Scene Vision

Scene Vision: Making Sense of What We See

Kestutis Kveraga
Moshe Bar
Copyright Date: 2014
Published by: MIT Press
Pages: 328
https://www.jstor.org/stable/j.ctt9qf9vg
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  • Book Info
    Scene Vision
    Book Description:

    For many years, researchers have studied visual recognition with objects -- single, clean, clear, and isolated objects, presented to subjects at the center of the screen. In our real environment, however, objects do not appear so neatly. Our visual world is a stimulating scenery mess; fragments, colors, occlusions, motions, eye movements, context, and distraction all affect perception. In this volume, pioneering researchers address the visual cognition of scenes from neuroimaging, psychology, modeling, electrophysiology, and computer vision perspectives. Building on past research -- and accepting the challenge of applying what we have learned from the study of object recognition to the visual cognition of scenes -- these leading scholars consider issues of spatial vision, context, rapid perception, emotion, attention, memory, and the neural mechanisms underlying scene representation. Taken together, their contributions offer a snapshot of our current knowledge of how we understand scenes and the visual world around us.ContributorsElissa M. Aminoff, Moshe Bar, Margaret Bradley, Daniel I. Brooks, Marvin M. Chun, Ritendra Datta, Russell A. Epstein, Michèle Fabre-Thorpe, Elena Fedorovskaya, Jack L. Gallant, Helene Intraub, Dhiraj Joshi, Kestutis Kveraga, Peter J. Lang, Jia Li Xin Lu, Jiebo Luo, Quang-Tuan Luong, George L. Malcolm, Shahin Nasr, Soojin Park, Mary C. Potter, Reza Rajimehr, Dean Sabatinelli, Philippe G. Schyns, David L. Sheinberg, Heida Maria Sigurdardottir, Dustin Stansbury, Simon Thorpe, Roger Tootell, James Z. Wang

    eISBN: 978-0-262-31989-8
    Subjects: Biological Sciences, Technology

Table of Contents

  1. Front Matter
    (pp. i-vi)
  2. Table of Contents
    (pp. vii-viii)
  3. Acknowledgments
    (pp. ix-x)
  4. The Current Scene
    (pp. 1-4)
    Moshe Bar

    For decades, visual recognition has been studied with objects rather than with scenes: single, clean, clear, and isolated objects presented to subjects at the center of the screen. This is the type of display you only see in a laboratory. In our real environment, objects do not appear so neatly. Our visual world is a stimulating scenery mess. Fragments, colors, occlusions, motion, eye movements, context, and distraction all have profound effects on perception. But except for a few brave researchers (with the seminal work of Irving Biederman from the 1960s and 1970s standing out), most have made the implicit or...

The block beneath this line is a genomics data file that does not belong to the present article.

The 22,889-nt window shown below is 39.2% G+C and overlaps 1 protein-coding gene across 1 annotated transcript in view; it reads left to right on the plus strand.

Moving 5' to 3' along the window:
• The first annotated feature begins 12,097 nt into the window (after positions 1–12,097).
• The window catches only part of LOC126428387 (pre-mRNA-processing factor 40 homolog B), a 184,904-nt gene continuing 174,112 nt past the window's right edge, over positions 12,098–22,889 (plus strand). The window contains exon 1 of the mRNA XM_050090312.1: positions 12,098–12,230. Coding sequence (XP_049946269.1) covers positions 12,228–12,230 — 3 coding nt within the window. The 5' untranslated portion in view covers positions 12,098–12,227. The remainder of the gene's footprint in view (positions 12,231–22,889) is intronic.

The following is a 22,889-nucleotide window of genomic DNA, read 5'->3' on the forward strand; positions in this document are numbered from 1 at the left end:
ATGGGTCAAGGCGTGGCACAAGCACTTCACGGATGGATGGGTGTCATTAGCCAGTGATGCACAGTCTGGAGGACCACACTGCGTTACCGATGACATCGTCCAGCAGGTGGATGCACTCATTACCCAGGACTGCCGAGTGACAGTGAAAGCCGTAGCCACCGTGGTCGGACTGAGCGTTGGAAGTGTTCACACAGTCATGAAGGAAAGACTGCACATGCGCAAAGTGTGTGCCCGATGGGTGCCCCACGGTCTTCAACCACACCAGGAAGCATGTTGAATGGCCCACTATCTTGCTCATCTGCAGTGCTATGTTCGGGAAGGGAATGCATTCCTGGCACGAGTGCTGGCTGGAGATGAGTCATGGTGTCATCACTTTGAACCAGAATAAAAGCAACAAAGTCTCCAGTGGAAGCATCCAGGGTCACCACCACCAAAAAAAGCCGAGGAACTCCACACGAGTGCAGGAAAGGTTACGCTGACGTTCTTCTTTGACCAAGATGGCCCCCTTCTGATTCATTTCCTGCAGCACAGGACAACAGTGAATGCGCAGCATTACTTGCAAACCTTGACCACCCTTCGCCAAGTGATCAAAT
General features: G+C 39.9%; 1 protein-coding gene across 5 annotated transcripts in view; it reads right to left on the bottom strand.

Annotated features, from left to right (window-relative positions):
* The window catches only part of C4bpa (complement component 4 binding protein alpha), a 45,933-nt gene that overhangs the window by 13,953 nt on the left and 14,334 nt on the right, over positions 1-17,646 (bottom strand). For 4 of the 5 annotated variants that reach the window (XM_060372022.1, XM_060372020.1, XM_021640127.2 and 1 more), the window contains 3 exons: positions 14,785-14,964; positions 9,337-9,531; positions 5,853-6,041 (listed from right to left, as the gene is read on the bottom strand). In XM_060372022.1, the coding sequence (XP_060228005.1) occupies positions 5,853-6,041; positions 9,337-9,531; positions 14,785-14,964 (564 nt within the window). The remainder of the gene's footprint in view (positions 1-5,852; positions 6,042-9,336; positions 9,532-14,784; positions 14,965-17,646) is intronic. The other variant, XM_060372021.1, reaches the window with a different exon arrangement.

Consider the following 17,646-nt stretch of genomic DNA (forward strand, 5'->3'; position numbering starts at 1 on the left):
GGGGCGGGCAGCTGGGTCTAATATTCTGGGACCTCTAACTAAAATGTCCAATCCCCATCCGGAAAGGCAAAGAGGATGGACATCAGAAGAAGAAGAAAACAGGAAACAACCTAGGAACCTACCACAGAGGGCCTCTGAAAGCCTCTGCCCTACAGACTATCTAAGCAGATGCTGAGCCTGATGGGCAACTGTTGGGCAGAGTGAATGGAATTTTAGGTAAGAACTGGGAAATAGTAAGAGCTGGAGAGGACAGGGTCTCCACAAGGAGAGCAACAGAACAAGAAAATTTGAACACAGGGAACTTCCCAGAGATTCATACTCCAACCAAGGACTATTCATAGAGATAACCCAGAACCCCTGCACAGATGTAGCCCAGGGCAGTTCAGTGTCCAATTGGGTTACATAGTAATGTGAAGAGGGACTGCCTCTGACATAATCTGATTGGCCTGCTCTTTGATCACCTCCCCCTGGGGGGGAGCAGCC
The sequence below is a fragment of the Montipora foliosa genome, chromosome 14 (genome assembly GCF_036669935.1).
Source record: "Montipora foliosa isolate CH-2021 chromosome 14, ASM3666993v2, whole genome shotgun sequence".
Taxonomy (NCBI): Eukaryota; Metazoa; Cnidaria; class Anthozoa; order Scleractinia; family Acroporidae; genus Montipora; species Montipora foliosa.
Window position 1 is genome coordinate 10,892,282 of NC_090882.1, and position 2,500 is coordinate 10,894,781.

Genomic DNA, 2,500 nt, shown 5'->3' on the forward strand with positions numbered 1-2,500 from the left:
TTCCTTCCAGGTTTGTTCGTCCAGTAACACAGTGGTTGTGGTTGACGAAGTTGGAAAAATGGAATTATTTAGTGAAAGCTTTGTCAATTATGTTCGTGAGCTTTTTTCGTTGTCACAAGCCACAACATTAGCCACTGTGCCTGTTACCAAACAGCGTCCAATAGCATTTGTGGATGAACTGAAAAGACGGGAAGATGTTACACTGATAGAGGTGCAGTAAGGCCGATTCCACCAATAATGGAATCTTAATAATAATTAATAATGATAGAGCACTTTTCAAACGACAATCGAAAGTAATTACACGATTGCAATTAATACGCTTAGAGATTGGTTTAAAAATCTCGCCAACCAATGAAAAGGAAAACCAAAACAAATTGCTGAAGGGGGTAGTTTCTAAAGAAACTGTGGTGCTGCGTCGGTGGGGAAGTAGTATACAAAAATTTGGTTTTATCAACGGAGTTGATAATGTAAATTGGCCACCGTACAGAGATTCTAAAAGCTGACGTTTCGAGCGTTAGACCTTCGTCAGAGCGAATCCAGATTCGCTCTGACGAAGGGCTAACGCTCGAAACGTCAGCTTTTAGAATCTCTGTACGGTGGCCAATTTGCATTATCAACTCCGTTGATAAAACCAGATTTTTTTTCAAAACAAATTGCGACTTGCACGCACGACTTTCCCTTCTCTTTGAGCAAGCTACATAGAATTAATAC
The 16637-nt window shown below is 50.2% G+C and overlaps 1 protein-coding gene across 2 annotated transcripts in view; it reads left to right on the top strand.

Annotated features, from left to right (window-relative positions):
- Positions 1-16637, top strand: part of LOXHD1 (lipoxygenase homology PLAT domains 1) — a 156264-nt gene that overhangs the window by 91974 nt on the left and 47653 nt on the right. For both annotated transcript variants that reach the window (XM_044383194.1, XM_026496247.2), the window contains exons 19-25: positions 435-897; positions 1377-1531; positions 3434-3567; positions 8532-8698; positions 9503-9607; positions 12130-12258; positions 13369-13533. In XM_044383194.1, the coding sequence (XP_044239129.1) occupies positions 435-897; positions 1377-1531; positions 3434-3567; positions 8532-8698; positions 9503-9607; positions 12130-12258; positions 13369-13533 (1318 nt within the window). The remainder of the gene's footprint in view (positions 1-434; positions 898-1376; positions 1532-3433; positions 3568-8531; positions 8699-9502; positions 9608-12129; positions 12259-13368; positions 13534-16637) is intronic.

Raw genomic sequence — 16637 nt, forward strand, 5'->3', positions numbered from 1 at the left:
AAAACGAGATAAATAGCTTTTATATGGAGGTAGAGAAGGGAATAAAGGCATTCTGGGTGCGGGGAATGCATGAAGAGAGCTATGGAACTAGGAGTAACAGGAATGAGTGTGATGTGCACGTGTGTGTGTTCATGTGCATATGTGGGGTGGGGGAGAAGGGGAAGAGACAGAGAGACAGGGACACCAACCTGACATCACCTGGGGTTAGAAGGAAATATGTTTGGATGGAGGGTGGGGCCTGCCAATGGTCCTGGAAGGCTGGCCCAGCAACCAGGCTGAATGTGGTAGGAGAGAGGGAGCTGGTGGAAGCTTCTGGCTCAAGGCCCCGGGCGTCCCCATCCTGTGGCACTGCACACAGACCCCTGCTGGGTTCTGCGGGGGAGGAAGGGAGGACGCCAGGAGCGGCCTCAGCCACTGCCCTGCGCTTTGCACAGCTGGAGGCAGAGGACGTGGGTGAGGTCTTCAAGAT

5. 1 Visual Scene Representation: A Spatial-Cognitive Perspective
    (pp. 5-26)
    Helene Intraub

    Traditionally, scene perception has been conceptualized within the modality-centric framework of visual cognition. However, in the world, observers are spatially embedded within the scenes they perceive. Scenes are sampled through eye movements but also through movements of the head and body, guided by expectations about surrounding space. In this chapter, I will address the idea that scene representation is, at its core, a spatio-centric representation that incorporates multiple sources of information: sensory input, but also several sources of top-down information. Boundary extension (false memory beyond the edges of a view; Intraub 2010; Intraub & Richardson, 1989) provides a novel window onto...

  6. 2 More Than Meets the Eye: The Active Selection of Diagnostic Information across Spatial Locations and Scales during Scene Categorization
    (pp. 27-44)
    George L. Malcolm and Philippe G. Schyns

    Imagine flipping through a friend’s holiday photos. In one you see a number of buildings and streets and realize that she had been in a city. But if you knew she was visiting several cities during her trip and wanted to know which particular one this photo was taken in, you might recognize the castle on the hilltop in the background and conclude that your friend went to Edinburgh. Or maybe you are less concerned with the city she visited and more by the weather during the trip. On the same photo you notice that the sky is dark and...

  7. 3 The Constructive Nature of Scene Perception
    (pp. 45-72)
    Soojin Park and Marvin M. Chun